Cellular and Molecular Life Sciences

, Volume 64, Issue 1, pp 3–16

The lactose repressor system: paradigms for regulation, allosteric behavior and protein folding

  • C. J. Wilson
  • H. Zhan
  • L. Swint-Kruse
  • K. S. Matthews
Review

Abstract.

In 1961, Jacob and Monod proposed the operon model for gene regulation based on metabolism of lactose in Escherichia coli [1]. This proposal was followed by an explication of allosteric behavior by Monod and colleagues [2]. The operon model rationally depicted how genetic mechanisms can control metabolic events in response to environmental stimuli via coordinated transcription of a set of genes with related function (e.g. metabolism of lactose). The allosteric response found in the lactose repressor and many other proteins has been extended to a variety of cellular signaling pathways in all organisms. These two models have shaped our view of modern molecular biology and captivated the attention of a surprisingly broad range of scientists. More recently, the lactose repressor monomer was used as a model system for experimental and theoretical explorations of protein folding mechanisms. Thus, the lac system continues to advance our molecular understanding of genetic control and the relationship between sequence, structure and function.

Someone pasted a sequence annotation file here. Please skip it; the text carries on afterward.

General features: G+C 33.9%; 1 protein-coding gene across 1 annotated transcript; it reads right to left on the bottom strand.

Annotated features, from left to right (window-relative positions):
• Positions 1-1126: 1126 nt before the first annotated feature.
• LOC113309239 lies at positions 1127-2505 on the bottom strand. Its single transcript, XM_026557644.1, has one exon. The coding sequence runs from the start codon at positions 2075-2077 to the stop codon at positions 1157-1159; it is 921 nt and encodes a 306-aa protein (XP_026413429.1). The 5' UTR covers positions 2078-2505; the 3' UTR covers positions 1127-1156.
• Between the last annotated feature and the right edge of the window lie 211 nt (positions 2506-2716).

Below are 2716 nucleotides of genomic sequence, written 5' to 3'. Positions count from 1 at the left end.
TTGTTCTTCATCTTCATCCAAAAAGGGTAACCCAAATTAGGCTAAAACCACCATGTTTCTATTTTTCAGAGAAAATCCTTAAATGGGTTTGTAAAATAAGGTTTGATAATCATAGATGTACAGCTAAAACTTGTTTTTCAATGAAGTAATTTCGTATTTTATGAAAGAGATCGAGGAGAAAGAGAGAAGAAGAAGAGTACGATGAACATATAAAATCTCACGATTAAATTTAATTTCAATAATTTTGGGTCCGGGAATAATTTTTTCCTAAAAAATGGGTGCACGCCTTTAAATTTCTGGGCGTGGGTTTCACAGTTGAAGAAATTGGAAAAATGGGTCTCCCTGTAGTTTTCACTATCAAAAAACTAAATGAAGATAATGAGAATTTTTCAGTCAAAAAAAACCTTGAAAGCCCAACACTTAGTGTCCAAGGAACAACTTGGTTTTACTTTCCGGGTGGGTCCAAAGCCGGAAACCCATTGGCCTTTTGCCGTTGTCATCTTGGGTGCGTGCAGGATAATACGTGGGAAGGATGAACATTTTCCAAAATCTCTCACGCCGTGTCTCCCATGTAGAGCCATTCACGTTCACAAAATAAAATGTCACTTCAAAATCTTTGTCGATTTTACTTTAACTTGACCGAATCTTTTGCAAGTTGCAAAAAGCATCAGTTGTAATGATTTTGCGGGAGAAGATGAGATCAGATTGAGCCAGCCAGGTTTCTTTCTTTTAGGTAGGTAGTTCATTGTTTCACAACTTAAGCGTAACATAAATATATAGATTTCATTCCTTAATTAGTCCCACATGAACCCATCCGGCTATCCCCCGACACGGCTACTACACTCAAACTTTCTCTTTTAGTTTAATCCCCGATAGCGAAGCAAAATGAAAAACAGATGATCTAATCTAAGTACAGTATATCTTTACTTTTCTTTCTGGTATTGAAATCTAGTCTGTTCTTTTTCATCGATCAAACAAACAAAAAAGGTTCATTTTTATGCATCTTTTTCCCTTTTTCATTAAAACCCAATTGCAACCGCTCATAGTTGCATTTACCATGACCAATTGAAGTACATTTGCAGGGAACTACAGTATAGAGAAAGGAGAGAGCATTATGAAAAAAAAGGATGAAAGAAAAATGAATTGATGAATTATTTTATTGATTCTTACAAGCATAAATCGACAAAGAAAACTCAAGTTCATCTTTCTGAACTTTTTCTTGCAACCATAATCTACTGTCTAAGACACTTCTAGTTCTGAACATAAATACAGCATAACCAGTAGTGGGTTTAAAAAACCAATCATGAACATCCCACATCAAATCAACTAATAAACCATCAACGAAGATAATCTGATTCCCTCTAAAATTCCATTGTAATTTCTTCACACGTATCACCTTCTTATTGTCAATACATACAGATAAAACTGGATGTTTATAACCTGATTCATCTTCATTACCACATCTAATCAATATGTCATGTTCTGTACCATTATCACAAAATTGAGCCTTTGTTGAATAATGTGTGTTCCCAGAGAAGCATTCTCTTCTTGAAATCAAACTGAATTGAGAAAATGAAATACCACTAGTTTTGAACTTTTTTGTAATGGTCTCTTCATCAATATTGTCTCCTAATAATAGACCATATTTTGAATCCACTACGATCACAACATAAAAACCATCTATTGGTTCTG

Keywords.

Lactose repressor allostery genetic regulation transcription regulation inducer operator 

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Copyright information

© Birkhäuser Verlag, Basel 2007

Authors and Affiliations

  • C. J. Wilson
    • 1
    • 2
    • 3
  • H. Zhan
    • 1
    • 4
  • L. Swint-Kruse
    • 4
  • K. S. Matthews
    • 1
    • 2
  1. 1.Department of Biochemistry and Cell BiologyRice UniversityHoustonUSA
  2. 2.Keck Center for Interdisciplinary Bioscience TrainingRice UniversityHoustonUSA
  3. 3.Division of BiologyCalifornia Institute of TechnologyPasadenaUSA
  4. 4.Department of Biochemistry and Molecular Biology, MS 3030The University of Kansas Medical CenterKansas CityUSA

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